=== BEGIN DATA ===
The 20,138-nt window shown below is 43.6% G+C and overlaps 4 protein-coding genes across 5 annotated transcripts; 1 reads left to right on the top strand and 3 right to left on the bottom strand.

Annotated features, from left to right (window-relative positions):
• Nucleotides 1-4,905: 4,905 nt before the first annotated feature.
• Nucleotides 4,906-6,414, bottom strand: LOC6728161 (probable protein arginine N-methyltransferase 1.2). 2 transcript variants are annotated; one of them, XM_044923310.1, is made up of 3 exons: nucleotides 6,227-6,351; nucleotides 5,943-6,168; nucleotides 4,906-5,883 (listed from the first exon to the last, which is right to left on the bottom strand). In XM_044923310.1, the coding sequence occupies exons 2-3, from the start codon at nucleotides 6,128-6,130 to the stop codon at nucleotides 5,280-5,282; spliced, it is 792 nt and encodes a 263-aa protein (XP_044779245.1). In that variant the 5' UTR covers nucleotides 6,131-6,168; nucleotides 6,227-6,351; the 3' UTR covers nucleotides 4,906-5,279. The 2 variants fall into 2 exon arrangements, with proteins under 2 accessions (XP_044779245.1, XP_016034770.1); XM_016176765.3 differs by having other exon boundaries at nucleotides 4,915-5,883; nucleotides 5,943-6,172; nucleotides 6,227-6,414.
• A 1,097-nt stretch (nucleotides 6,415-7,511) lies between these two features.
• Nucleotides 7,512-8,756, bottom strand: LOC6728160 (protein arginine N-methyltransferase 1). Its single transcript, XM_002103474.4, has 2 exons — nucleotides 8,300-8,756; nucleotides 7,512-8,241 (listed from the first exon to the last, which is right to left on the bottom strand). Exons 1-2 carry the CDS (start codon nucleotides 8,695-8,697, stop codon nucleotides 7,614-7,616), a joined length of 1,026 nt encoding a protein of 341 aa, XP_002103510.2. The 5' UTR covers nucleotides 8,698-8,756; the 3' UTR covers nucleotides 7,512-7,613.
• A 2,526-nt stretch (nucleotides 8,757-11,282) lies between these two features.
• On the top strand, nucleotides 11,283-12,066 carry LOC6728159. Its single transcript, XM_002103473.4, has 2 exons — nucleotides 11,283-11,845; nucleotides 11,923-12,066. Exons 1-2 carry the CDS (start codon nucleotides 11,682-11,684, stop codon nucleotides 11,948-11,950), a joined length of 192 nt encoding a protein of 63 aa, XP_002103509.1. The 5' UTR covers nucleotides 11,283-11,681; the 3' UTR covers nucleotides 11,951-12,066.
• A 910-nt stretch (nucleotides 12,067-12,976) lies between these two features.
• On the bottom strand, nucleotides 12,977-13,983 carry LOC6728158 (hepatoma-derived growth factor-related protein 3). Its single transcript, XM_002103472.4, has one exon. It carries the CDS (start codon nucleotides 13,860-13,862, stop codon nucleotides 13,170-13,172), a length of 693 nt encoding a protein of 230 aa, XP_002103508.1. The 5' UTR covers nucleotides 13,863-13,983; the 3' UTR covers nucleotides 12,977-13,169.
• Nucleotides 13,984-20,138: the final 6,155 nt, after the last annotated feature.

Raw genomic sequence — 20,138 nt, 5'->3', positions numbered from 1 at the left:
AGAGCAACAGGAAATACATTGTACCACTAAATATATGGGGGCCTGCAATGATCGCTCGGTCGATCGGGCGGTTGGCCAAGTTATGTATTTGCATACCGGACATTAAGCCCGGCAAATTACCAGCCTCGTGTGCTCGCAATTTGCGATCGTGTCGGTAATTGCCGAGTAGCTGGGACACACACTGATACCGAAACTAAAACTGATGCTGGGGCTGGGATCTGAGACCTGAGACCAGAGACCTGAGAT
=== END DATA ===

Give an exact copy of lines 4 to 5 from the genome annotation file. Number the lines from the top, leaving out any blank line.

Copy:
• Nucleotides 4,906-6,414, bottom strand: LOC6728161 (probable protein arginine N-methyltransferase 1.2). 2 transcript variants are annotated; one of them, XM_044923310.1, is made up of 3 exons: nucleotides 6,227-6,351; nucleotides 5,943-6,168; nucleotides 4,906-5,883 (listed from the first exon to the last, which is right to left on the bottom strand). In XM_044923310.1, the coding sequence occupies exons 2-3, from the start codon at nucleotides 6,128-6,130 to the stop codon at nucleotides 5,280-5,282; spliced, it is 792 nt and encodes a 263-aa protein (XP_044779245.1). In that variant the 5' UTR covers nucleotides 6,131-6,168; nucleotides 6,227-6,351; the 3' UTR covers nucleotides 4,906-5,279. The 2 variants fall into 2 exon arrangements, with proteins under 2 accessions (XP_044779245.1, XP_016034770.1); XM_016176765.3 differs by having other exon boundaries at nucleotides 4,915-5,883; nucleotides 5,943-6,172; nucleotides 6,227-6,414.
• A 1,097-nt stretch (nucleotides 6,415-7,511) lies between these two features.